What does the ball know when the referee’s not looking?
If you are a football-fan, like Mr. X, or you’ve been on social media in the past few weeks, you are likely to have seen a viral photo circulating of footballs plugged in to charge at the World Cup.
To grasp the concept, you have to think of the history of human error in football. Voted as one of the most unfair disallowed goals of all time, Frank Lampard’s ‘ghost goal’ against Germany, where the ball crossed the goal line, and exited again, is a prime example of this growing necessity to improve the accuracy of referee decision-making. Thus, still rather controversially, Video Assistant Refereeing was born.
To assist VAR, the game is turning to technology to further minimise the risk of human-error. In the case of ball-sensing, at the Qatar World Cup, hawk-eye camera systems are now being used in conjunction, with KINEXON’s xBall, an ultra-light, 14 g, UWB (ultra-wideband) and IMU (inertial measurement), sensor, integrated directly into the smart-footballs, and charged for 2 hours before use.
Considered the gold standard of indoor localisation, without the interference and interception of comparable wireless technologies, the radio-based, xBall, enables officials to review live, accurate data at up to 500 times per second, assisting in the detection of offside situations and unclear touches.
Additionally, the 500 Hz IMU-sensing delivers high-resolution inertial data, such as spin rate and impact force, allowing for detection of nuances in ball movement. This includes contact made by players in tight situations, in particular where a goalscorer is unclear or whether impact is detected on a potential handball.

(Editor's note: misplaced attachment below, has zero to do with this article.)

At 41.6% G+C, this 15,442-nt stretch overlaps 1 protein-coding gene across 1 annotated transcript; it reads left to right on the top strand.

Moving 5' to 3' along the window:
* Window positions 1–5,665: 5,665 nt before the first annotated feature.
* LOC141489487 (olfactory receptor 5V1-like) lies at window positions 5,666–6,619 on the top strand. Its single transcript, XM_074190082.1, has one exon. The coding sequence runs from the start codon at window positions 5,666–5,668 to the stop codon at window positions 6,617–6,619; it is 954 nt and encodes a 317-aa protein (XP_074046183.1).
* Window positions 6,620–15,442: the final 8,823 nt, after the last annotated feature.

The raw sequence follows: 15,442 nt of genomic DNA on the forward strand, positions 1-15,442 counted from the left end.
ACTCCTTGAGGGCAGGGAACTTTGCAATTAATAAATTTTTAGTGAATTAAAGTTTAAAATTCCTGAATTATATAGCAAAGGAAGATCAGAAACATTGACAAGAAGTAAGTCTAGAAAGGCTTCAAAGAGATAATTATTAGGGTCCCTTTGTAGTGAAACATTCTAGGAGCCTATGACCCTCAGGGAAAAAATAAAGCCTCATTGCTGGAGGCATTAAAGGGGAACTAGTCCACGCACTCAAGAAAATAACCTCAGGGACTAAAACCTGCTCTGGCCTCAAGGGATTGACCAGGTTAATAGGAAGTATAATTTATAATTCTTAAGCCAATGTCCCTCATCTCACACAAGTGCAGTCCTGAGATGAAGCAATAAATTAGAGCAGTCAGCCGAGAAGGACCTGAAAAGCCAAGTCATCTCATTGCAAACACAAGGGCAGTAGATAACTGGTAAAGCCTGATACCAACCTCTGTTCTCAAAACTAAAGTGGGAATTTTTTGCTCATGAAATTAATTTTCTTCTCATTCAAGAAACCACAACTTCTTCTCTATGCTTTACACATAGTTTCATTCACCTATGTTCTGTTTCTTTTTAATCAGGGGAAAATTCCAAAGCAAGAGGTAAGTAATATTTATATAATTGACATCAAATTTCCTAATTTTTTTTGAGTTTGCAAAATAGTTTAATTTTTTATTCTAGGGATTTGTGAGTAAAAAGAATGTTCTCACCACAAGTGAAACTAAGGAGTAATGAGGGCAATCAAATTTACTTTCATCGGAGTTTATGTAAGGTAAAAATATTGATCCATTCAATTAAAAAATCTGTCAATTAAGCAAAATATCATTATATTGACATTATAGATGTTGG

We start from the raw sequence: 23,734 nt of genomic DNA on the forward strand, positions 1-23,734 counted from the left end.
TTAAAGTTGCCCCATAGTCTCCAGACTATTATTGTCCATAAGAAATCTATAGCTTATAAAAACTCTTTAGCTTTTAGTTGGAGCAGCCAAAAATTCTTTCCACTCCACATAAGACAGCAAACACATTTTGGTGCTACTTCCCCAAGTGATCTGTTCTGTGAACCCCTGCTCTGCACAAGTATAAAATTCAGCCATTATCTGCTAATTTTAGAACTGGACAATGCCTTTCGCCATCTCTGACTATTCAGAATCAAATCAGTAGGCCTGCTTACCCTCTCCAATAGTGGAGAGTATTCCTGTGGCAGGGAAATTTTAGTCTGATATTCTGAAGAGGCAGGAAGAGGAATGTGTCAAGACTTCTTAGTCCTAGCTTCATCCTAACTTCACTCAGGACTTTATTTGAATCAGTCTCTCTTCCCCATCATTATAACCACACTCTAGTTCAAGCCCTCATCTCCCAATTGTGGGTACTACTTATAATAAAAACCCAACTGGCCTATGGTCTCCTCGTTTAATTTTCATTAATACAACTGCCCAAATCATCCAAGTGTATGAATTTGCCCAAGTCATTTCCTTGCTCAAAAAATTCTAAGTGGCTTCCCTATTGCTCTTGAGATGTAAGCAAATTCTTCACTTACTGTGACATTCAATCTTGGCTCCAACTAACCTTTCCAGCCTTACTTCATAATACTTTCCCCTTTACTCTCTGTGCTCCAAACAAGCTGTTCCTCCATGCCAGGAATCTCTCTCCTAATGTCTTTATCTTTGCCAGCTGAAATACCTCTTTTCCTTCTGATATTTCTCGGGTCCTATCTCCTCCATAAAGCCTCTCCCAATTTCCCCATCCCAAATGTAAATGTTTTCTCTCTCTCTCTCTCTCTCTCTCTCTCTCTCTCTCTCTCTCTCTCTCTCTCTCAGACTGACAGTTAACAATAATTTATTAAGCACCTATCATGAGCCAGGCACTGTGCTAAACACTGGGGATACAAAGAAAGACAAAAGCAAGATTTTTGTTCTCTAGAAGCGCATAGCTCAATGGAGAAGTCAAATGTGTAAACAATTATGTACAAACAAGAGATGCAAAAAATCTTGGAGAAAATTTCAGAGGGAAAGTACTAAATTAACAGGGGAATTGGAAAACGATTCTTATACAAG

To facilitate the data collection from the ball’s sensor, in stationary locations surrounding the pitch, a radio-based Local Positioning System (LPS) is installed that detects every movement of the football in 3D, with up to 10-cm accurately with a delay of less than 20 ms.
The use-case of KINEXON’s ultra-precise localisation isn’t limited to sports, and it is now available for industrial connectivity for the mass market in the form of an “X-Tag”, the World’s most cost-efficient UWB sensor. Such technology allows for real-time location intelligence in shops and factories, particularly useful for manufacturers in highly accurate stock-checking and order processing.
Internet of Things is a constantly-growing, global technological trend, so it makes sense for sports and industrial markets to look to this type of localisation technology, where insights can be gathered as quickly and intelligently as possible. Now, KINEXON’s mission is to provide assistance with integrating their sensing solutions in industrial and sports projects, with full flexibility in where they lend a hand. If this type of consultancy could be useful to you, get in touch here.
Alternatively, if you’re looking to evaluate localisation technology in your own design, Novelda’s X4 is a complete UWB Proximity Sensor solution with a tiny footprint of 12 x 12 mm and a thickness of only 2 mm. This solution operates without an external MCU as all signal processes run on the proximity sensor itself, and it can be easily integrated into any designs, whether that be behind plastic, glass, or fabrics, without affecting performance.
The X4 is the World’s smallest available radar SoC, with a low power consumption of <120 mW, offering detection through any material (except metal) and ultra-high spatial resolution for simultaneous multi-object tracking. You can apply to evaluate Novelda’s UWB technology here.